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Editorial |

Screening Adolescents for Sexually Transmitted Infections

Donald P. Orr, MD; J. Dennis Fortenberry, MD, MS
JAMA. 1998;280(6):564-565. doi:10.1001/jama.280.6.564.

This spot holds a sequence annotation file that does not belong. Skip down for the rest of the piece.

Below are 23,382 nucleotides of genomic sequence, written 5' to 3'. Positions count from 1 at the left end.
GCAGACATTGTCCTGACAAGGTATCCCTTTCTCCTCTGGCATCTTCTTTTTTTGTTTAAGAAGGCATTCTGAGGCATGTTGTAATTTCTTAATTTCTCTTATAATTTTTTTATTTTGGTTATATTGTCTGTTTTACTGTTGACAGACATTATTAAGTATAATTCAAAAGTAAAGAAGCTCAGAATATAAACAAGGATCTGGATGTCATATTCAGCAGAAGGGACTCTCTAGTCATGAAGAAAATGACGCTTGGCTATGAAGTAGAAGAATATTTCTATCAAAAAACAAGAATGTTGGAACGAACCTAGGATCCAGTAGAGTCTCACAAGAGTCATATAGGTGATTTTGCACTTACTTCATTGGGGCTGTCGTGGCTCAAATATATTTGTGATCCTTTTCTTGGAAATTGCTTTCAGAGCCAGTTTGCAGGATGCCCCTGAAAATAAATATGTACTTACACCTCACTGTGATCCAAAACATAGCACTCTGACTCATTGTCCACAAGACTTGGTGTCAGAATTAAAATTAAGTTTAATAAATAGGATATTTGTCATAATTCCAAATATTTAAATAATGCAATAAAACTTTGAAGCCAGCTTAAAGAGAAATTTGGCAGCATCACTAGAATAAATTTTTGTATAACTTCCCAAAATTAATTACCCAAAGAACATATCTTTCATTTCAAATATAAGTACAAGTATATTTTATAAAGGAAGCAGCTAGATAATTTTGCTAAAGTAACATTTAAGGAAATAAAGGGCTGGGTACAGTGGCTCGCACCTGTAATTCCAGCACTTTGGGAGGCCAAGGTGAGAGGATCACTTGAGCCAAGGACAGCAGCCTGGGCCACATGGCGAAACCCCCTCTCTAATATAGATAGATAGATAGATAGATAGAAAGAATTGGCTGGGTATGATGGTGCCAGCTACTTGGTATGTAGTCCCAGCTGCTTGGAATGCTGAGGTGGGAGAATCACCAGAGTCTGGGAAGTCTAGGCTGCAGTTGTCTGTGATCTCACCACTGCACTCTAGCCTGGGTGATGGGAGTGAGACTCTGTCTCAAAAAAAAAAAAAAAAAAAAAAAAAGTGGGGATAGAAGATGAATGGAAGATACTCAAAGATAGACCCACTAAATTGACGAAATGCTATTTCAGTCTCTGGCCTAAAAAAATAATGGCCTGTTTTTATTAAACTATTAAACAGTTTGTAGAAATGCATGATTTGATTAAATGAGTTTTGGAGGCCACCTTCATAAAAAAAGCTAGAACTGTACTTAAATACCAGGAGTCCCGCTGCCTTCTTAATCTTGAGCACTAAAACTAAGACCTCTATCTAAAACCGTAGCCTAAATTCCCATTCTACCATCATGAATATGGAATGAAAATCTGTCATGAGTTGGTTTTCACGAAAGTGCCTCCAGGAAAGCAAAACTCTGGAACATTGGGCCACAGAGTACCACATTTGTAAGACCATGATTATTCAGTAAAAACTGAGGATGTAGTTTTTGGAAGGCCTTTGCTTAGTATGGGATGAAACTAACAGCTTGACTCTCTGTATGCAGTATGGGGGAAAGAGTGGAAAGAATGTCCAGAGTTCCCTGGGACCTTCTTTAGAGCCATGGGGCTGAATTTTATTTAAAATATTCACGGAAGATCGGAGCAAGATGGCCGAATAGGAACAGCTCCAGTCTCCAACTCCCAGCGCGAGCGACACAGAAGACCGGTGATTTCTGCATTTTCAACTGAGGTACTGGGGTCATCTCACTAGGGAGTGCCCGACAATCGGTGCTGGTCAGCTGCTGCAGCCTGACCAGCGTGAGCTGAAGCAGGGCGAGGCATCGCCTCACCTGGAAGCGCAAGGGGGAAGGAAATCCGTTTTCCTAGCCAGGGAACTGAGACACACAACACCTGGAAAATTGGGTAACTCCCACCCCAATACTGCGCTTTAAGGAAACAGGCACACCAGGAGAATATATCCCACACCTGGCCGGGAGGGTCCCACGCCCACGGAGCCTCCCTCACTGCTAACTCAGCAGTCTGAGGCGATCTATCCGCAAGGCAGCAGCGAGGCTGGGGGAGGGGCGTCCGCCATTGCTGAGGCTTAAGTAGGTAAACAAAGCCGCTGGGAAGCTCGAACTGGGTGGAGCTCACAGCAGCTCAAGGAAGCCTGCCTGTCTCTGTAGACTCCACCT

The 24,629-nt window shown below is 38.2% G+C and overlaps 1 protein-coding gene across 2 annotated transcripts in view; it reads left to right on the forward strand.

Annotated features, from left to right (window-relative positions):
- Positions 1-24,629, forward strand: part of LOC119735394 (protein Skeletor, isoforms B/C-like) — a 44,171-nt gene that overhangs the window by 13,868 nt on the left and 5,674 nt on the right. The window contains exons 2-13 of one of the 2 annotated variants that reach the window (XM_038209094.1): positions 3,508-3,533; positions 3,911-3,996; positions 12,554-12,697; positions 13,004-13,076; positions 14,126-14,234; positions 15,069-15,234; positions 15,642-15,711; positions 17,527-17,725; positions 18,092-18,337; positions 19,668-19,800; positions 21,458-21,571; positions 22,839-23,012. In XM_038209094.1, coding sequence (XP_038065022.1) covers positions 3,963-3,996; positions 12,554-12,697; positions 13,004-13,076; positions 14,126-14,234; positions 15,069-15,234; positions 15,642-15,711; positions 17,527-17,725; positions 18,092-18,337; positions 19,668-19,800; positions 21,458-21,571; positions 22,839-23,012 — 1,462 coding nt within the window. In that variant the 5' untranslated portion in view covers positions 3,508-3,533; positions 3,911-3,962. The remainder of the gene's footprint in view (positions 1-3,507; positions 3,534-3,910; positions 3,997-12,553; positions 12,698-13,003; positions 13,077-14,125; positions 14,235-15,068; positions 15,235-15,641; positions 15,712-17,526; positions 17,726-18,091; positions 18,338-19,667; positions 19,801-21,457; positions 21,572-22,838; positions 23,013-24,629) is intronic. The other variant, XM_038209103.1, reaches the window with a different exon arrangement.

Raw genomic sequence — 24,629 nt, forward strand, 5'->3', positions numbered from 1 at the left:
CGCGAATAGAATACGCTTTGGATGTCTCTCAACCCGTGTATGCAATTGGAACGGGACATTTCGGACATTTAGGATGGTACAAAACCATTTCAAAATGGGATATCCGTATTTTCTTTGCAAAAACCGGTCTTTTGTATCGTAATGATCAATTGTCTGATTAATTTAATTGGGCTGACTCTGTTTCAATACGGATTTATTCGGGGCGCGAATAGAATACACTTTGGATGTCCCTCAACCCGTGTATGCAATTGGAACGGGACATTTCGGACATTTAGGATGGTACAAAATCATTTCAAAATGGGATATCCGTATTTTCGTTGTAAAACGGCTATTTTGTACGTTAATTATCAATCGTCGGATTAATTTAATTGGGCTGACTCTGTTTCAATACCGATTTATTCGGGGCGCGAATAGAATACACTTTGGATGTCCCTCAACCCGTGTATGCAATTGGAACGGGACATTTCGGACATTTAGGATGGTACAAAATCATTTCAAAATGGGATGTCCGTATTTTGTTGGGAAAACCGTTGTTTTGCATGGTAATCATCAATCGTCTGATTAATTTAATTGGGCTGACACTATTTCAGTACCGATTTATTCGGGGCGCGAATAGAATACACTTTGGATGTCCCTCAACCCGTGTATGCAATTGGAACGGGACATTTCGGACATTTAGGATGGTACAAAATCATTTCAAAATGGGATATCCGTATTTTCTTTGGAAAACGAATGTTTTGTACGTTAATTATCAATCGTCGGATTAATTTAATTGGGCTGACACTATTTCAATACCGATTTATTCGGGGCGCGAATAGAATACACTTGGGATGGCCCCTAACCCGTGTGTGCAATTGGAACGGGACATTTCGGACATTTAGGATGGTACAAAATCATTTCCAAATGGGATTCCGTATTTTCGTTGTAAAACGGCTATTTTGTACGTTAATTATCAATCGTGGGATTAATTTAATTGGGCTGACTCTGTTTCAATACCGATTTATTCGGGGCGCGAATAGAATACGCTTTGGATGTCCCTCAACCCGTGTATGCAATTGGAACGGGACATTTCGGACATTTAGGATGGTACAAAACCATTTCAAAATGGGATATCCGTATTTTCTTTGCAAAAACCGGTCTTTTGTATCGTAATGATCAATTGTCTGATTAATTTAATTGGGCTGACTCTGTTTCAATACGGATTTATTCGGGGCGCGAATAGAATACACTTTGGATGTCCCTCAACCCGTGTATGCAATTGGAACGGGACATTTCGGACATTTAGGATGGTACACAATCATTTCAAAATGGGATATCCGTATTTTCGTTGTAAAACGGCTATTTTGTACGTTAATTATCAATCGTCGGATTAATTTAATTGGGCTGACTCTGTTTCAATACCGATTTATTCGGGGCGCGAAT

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Genital infections due to Chlamydia trachomatis are a serious public health problem in the United States. Chlamydia infections remain the most common treatable sexually transmitted infection (STI), with highest prevalence among adolescent females,1 although the disease prevalence is declining.2 Screening and treating sexually active adolescent females for C trachomatis reduce the disease prevalence and prevent complications such as pelvic inflammatory disease.3,4 Modeling studies estimate that screening is cost-effective under widely varying circumstances. The benefits depend on the prevalence of infection in the population and the specific diagnostic test used.5 Efforts to identify criteria for targeted screening uniformly find age to be the most important risk factor. Moreover, chlamydia reinfection—often within a few months of initial infection—is common and increases the risk of pelvic inflammatory disease.6 These findings are the basis for recommendations of routine annual screening for sexually active adolescent females younger than 20 years.7

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